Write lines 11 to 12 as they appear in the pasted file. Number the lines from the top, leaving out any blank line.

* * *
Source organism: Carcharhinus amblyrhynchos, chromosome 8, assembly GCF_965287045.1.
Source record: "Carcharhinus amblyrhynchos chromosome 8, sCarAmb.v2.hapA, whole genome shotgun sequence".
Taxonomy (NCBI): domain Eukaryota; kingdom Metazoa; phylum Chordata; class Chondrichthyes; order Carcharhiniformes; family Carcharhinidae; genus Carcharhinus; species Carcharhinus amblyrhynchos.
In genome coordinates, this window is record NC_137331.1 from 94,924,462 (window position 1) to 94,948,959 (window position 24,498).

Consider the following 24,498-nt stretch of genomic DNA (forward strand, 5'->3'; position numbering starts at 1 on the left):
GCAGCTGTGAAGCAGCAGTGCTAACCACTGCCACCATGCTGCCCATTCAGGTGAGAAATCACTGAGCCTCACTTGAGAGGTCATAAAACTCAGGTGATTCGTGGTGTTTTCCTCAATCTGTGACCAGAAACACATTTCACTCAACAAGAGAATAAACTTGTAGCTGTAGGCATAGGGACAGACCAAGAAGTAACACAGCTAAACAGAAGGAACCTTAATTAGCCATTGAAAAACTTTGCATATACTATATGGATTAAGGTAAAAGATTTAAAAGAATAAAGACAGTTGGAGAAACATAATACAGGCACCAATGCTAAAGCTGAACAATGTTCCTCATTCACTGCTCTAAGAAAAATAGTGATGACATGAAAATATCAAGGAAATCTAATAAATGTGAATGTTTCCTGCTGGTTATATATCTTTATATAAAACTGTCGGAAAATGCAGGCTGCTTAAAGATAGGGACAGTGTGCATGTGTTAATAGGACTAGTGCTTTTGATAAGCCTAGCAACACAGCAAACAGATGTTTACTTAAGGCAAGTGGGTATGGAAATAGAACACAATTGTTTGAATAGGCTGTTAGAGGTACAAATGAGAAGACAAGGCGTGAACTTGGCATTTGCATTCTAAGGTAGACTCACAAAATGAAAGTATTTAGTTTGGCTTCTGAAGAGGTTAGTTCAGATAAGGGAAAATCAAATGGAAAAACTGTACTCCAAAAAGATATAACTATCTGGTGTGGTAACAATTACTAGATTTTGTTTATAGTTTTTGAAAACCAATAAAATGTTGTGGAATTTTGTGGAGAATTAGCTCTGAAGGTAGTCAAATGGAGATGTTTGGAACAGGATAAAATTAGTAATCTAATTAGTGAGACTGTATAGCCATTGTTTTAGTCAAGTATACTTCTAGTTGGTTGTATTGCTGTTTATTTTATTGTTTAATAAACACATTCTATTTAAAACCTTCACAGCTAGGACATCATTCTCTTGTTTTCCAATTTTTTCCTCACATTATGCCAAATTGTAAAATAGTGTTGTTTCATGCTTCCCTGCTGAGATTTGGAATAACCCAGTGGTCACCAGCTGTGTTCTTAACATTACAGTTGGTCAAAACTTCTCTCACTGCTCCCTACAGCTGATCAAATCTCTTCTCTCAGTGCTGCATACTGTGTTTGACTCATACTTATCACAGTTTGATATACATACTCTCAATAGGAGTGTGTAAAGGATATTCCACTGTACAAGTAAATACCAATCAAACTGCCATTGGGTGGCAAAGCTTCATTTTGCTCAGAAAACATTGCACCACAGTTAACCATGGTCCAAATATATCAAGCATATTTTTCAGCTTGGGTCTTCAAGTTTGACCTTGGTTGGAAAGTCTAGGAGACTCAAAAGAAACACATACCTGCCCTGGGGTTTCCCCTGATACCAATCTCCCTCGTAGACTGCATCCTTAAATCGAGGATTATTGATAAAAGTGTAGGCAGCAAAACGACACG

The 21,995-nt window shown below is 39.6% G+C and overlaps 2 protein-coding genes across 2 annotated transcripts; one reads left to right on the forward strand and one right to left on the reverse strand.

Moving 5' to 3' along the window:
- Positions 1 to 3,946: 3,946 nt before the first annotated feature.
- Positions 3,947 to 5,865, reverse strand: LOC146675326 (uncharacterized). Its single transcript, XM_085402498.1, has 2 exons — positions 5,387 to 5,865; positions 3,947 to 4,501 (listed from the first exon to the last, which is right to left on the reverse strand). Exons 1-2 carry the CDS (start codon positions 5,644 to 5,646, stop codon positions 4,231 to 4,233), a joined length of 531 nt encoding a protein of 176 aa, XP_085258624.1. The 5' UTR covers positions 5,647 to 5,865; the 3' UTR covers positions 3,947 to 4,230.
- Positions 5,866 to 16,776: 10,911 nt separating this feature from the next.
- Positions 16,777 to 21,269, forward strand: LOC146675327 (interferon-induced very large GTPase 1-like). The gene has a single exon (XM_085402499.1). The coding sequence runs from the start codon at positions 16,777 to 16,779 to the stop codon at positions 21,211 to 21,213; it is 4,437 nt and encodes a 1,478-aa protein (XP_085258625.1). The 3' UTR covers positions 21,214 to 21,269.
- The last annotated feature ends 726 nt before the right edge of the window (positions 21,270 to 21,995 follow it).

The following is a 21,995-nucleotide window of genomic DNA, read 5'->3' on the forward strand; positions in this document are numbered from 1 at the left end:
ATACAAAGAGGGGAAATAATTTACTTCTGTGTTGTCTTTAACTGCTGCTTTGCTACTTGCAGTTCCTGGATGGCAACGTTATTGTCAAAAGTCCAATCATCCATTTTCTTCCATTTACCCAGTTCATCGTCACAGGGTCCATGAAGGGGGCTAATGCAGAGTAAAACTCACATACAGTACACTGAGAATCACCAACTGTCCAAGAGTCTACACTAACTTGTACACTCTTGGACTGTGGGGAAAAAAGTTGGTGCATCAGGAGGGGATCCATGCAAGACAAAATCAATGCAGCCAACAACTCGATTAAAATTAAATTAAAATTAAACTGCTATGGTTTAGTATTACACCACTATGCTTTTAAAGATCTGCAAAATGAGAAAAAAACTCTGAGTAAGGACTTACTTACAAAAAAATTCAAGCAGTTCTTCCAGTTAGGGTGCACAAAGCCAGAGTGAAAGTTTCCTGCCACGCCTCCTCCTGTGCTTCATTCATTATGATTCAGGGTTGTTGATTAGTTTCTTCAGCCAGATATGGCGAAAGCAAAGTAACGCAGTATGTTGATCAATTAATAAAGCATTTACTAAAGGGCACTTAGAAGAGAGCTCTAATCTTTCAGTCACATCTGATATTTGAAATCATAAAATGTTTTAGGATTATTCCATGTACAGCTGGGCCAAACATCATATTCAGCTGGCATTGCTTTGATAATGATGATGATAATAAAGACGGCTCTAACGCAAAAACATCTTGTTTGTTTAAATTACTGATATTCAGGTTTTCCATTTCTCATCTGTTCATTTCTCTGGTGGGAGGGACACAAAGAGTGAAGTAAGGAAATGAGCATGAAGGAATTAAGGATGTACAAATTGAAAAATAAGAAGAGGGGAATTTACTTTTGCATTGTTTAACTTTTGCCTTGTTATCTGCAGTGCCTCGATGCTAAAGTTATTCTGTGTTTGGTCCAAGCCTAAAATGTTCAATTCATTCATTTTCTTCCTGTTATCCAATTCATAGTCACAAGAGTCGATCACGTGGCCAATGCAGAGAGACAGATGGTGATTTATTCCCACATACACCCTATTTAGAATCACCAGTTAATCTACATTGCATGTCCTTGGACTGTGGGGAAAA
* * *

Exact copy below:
- Positions 5,866 to 16,776: 10,911 nt separating this feature from the next.
- Positions 16,777 to 21,269, forward strand: LOC146675327 (interferon-induced very large GTPase 1-like). The gene has a single exon (XM_085402499.1). The coding sequence runs from the start codon at positions 16,777 to 16,779 to the stop codon at positions 21,211 to 21,213; it is 4,437 nt and encodes a 1,478-aa protein (XP_085258625.1). The 3' UTR covers positions 21,214 to 21,269.